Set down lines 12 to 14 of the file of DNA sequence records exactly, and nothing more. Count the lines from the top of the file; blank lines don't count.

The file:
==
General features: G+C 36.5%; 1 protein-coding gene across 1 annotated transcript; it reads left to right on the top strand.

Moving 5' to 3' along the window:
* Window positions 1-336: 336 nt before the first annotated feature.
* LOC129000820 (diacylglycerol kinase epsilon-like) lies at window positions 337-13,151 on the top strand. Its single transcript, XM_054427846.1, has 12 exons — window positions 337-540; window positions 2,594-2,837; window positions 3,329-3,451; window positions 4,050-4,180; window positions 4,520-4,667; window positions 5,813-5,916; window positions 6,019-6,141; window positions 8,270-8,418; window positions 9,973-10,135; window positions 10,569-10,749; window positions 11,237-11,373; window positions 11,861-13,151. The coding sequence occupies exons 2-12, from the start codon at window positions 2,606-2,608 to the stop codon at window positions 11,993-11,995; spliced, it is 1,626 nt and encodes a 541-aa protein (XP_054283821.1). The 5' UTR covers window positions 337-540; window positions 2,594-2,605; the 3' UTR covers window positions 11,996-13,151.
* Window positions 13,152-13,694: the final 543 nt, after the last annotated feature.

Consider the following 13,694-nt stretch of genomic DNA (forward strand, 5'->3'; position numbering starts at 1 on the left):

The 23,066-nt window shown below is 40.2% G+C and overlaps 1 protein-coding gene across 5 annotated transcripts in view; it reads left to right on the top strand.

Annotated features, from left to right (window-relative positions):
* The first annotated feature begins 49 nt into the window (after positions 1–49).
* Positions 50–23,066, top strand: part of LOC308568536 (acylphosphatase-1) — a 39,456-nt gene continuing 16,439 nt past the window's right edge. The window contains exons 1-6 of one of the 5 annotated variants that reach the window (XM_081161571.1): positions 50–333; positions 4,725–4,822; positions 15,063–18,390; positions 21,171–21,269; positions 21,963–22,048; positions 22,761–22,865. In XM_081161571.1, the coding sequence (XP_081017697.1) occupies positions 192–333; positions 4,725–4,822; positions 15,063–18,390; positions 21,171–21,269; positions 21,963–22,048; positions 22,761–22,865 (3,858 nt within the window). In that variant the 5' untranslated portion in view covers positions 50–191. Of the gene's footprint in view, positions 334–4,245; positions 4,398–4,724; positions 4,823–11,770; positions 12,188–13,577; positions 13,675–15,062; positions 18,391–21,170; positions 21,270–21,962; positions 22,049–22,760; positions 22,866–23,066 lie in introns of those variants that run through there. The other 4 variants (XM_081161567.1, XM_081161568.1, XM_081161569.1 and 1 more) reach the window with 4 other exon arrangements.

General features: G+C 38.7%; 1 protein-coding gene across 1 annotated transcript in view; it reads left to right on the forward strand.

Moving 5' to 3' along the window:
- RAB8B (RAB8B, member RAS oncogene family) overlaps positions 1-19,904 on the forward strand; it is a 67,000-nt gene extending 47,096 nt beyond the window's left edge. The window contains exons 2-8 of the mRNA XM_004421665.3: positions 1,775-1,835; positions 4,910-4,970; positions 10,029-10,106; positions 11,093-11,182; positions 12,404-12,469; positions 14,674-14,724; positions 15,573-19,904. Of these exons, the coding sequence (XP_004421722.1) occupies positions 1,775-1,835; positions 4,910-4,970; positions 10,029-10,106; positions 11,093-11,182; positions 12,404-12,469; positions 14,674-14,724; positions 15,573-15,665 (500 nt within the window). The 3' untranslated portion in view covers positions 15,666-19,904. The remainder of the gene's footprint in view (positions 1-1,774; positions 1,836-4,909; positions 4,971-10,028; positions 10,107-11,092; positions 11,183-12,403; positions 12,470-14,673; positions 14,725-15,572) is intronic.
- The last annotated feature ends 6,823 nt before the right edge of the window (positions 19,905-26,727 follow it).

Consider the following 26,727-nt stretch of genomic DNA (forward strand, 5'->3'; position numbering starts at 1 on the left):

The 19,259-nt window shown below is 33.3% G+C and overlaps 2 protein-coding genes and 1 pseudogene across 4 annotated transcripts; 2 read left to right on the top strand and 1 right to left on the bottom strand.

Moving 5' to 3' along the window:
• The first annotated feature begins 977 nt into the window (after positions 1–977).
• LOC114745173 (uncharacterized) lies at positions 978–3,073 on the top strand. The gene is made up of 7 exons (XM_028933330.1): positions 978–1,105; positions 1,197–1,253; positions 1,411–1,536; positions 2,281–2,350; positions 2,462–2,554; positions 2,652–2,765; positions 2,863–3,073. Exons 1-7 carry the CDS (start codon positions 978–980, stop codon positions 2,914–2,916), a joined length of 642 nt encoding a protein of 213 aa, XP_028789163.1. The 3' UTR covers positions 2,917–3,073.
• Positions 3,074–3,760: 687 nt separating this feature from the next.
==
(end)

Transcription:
Moving 5' to 3' along the window:
- RAB8B (RAB8B, member RAS oncogene family) overlaps positions 1-19,904 on the forward strand; it is a 67,000-nt gene extending 47,096 nt beyond the window's left edge. The window contains exons 2-8 of the mRNA XM_004421665.3: positions 1,775-1,835; positions 4,910-4,970; positions 10,029-10,106; positions 11,093-11,182; positions 12,404-12,469; positions 14,674-14,724; positions 15,573-19,904. Of these exons, the coding sequence (XP_004421722.1) occupies positions 1,775-1,835; positions 4,910-4,970; positions 10,029-10,106; positions 11,093-11,182; positions 12,404-12,469; positions 14,674-14,724; positions 15,573-15,665 (500 nt within the window). The 3' untranslated portion in view covers positions 15,666-19,904. The remainder of the gene's footprint in view (positions 1-1,774; positions 1,836-4,909; positions 4,971-10,028; positions 10,107-11,092; positions 11,183-12,403; positions 12,470-14,673; positions 14,725-15,572) is intronic.
- The last annotated feature ends 6,823 nt before the right edge of the window (positions 19,905-26,727 follow it).